Are Anxiety Meds Addictive?
Anxiety meds are used for the treatment and alleviation of anxiety. Many anxiety medications present no danger of addiction, but some medications can become habit-forming and addictive, with long-term use creating a difficult withdrawal experience. Below, we’ll discuss the different types of anxiety medication and their relation to addiction.
Which Anxiety Medication is Addictive vs. Non-Addictive?
The most common addictive anxiety medications, Xanax, Klonopin, and Valium, are all benzodiazepines. The most common non-addictive anxiety medications are SSRIs like Prozac and Zoloft, SNRIs, and Beta-Blockers. We’ll discuss each medication in more detail below.
Non-Addictive Anxiety Medications
Most available anxiety medications are non-addictive, and include SSRIs, SNRIs, and Beta-Blockers. Doctors will typically start a patient on non-addictive anxiety medications before trying potentially addictive medications.
Selective Serotonin Reuptake Inhibitors, commonly known as SSRIs, are one of the most common non-addictive anxiety medications. They work by preventing the brain’s nerve cells from reabsorbing serotonin, a chemical that improves mood and the sending of nerve impulses and helps to decrease anxiety. With more serotonin present in your brain, your mood improves and your anxiety is lessened.
Serotonin-Norepinephrine Reuptake Inhibitors, commonly known as SNRIs, are also a common choice when it comes to non-addictive anxiety medications. Like SSRIs, SNRIs work by preventing the brain’s nerve cells from reabsorbing two neurotransmitters, serotonin and norepinephrine. The increased presence of these two chemicals boosts mood and decreases anxiety.
Beta-blockers, also known as beta-adrenergic blocking agents, are a type of drug commonly used to reduce blood pressure by blocking the effect of epinephrine in the body. Because they cause the heart to beat more slowly and improve blood flow, beta-blockers can decrease the physical symptoms of anxiety, which in turn can help to alleviate the mental symptoms. They are most commonly used for the short-term relief of anxiety, especially before taxing or stressful experiences or events.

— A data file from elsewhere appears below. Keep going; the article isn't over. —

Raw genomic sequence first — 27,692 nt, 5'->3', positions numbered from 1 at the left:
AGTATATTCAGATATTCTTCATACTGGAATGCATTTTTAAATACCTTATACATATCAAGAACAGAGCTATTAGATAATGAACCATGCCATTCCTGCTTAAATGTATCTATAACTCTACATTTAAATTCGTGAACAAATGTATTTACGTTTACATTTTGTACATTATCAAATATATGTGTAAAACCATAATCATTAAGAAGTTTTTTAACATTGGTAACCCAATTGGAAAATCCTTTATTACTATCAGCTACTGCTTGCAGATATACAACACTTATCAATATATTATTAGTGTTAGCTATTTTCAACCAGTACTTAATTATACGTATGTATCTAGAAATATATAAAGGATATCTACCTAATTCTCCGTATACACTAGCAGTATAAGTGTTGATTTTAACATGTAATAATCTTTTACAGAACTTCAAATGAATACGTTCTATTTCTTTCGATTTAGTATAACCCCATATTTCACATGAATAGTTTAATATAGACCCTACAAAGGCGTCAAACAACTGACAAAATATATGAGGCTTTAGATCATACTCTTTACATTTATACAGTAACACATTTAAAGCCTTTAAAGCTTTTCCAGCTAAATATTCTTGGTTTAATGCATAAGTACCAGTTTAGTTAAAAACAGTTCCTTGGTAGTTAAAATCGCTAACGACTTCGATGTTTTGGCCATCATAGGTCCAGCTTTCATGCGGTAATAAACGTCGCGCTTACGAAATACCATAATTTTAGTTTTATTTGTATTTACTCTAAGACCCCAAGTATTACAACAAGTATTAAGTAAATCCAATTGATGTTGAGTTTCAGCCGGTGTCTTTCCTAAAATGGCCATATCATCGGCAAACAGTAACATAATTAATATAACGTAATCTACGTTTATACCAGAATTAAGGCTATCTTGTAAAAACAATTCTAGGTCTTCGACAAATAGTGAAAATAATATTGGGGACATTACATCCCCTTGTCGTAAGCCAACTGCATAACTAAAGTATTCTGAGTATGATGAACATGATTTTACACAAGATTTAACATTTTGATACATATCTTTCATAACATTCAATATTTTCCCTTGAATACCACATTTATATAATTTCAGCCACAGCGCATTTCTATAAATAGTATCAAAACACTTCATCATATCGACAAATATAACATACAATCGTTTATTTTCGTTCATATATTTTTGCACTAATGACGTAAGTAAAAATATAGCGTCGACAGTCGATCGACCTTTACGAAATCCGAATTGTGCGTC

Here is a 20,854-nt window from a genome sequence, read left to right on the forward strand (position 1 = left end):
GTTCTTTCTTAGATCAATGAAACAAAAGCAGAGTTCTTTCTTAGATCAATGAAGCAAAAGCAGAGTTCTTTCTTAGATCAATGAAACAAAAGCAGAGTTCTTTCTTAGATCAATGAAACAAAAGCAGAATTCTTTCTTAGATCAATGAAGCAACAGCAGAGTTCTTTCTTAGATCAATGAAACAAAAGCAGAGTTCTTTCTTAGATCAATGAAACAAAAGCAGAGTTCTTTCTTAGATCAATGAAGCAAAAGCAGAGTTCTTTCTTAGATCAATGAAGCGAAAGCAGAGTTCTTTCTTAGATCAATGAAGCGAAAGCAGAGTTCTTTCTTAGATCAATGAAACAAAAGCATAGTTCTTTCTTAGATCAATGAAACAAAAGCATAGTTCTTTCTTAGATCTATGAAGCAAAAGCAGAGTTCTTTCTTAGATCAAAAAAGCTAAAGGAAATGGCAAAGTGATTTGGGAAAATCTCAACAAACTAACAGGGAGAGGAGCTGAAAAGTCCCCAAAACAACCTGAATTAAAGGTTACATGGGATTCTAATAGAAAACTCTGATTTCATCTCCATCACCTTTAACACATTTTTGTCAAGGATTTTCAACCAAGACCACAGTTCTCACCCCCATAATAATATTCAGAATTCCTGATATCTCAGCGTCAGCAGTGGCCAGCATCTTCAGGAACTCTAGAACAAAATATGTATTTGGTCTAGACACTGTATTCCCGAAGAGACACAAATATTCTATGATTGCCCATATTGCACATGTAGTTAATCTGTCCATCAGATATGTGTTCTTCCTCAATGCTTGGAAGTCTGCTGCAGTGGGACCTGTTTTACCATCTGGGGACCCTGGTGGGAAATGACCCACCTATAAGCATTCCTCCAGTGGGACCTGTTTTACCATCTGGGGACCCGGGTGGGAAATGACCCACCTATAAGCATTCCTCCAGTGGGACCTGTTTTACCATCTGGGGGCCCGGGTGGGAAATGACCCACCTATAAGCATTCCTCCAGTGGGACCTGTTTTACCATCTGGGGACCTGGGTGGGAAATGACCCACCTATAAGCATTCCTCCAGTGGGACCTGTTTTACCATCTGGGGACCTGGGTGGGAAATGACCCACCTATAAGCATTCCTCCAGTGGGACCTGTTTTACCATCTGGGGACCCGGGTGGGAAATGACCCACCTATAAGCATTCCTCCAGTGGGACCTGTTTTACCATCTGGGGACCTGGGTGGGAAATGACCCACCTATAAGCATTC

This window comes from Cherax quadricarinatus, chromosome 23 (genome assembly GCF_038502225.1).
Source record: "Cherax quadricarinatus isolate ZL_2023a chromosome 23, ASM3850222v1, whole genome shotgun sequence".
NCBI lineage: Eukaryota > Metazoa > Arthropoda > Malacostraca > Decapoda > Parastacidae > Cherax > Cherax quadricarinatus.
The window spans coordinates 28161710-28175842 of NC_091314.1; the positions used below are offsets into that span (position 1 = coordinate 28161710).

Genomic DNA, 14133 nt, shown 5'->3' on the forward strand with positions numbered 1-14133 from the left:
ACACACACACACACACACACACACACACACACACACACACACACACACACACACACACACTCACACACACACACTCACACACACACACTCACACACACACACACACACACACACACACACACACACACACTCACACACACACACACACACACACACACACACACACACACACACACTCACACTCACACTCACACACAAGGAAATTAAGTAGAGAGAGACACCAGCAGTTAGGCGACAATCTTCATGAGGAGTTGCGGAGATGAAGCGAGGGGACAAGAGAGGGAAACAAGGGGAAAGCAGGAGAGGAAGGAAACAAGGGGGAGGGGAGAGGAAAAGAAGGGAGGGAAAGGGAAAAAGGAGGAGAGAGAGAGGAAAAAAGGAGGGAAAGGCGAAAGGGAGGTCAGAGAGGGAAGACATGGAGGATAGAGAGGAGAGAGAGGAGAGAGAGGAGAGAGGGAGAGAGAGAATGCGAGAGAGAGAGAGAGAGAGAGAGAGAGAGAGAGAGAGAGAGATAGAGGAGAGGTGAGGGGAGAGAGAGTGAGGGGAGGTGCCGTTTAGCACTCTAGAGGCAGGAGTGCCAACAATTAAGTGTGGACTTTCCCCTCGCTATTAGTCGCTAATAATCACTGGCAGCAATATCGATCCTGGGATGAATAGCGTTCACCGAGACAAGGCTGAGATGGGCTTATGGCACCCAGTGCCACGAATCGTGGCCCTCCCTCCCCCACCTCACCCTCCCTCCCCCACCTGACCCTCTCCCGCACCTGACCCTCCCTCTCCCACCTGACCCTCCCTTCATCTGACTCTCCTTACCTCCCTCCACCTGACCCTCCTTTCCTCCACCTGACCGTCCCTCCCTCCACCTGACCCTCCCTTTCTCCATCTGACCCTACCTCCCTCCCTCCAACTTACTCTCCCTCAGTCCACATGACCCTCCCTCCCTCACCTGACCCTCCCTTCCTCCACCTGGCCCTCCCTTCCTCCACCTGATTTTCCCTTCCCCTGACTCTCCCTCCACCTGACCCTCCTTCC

Addictive Anxiety Medications
Addictive anti-anxiety medications, typically benzodiazepines, are for the most part safe to use and can effectively and quickly combat common anxiety symptoms like panic attacks. However, they’re meant for short-term use, and can become less effective the longer they’re used, increasing the user’s risk of addiction.
Benzodiazepines, a class of drugs that includes Xanax, Klonopin, Valium, and Ativan, are the most common form of potentially addictive anxiety medication. Benzodiazepines work by boosting the effect of the neurotransmitter gamma-aminobutyric acid, dampening the physical symptoms of anxiety while also creating a sense of relaxation. They generally produce their effects quickly, in a matter of minutes.
As a result, benzodiazepines are effective for those experiencing short-term anxiety, and are usually prescribed to address this issue. Otherwise, doctors prefer not to prescribe them, as they can quickly become less effective with repeated use, leading to a risk of addiction. If used appropriately, however, benzodiazepines remain a safe and effective treatment option for anxiety.
Side Effects of Anxiety Medication
Every anxiety medication will come with a particular list of possible side effects that you should discuss with your physician before beginning treatment. In general, however, the most common side effects of addictive anxiety medications are fatigue, sleepiness, and a dampening or slowing-down of mental functioning.
How to Treat Anxiety Medication Withdrawal
The symptoms of anxiety medication withdrawal are serious, and include increased anxiety, restlessness, muscle spasms, insomnia, headaches, nausea and vomiting, depression, short-term memory loss, and even auditory, tactile, or visual hallucinations. If you or a loved one is experiencing anxiety medication withdrawal, the best way to treat the symptoms and combat your addiction is by seeking professional help.
Although withdrawal symptoms may only last several days to a few weeks, recovery from benzodiazepine addiction can take much longer. At Beachway Therapy Center, we offer a continuum of care that helps patients transition from the detox phase of care into longer-term addiction recovery.
Many times patients that end up with a benzodiazepine dependency suffer from an underlying co-occurring disorder such as depression or anxiety. Beachway has extensive experience working with dual diagnosis patients to achieve their mental health goals. Our holistic program combines medical supervision with evidence-based clinical intervention to help patients identify the issues that led to their addiction in the first place.
Professional, attentive, and individualized treatment is ultimately the best way to treat anxiety medication withdrawal, and set you or your loved one back on the path to a normal life. If it’s required, we also offer aftercare support, which can periodically reinforce the lessons learned with support groups or other forms of post-treatment therapy.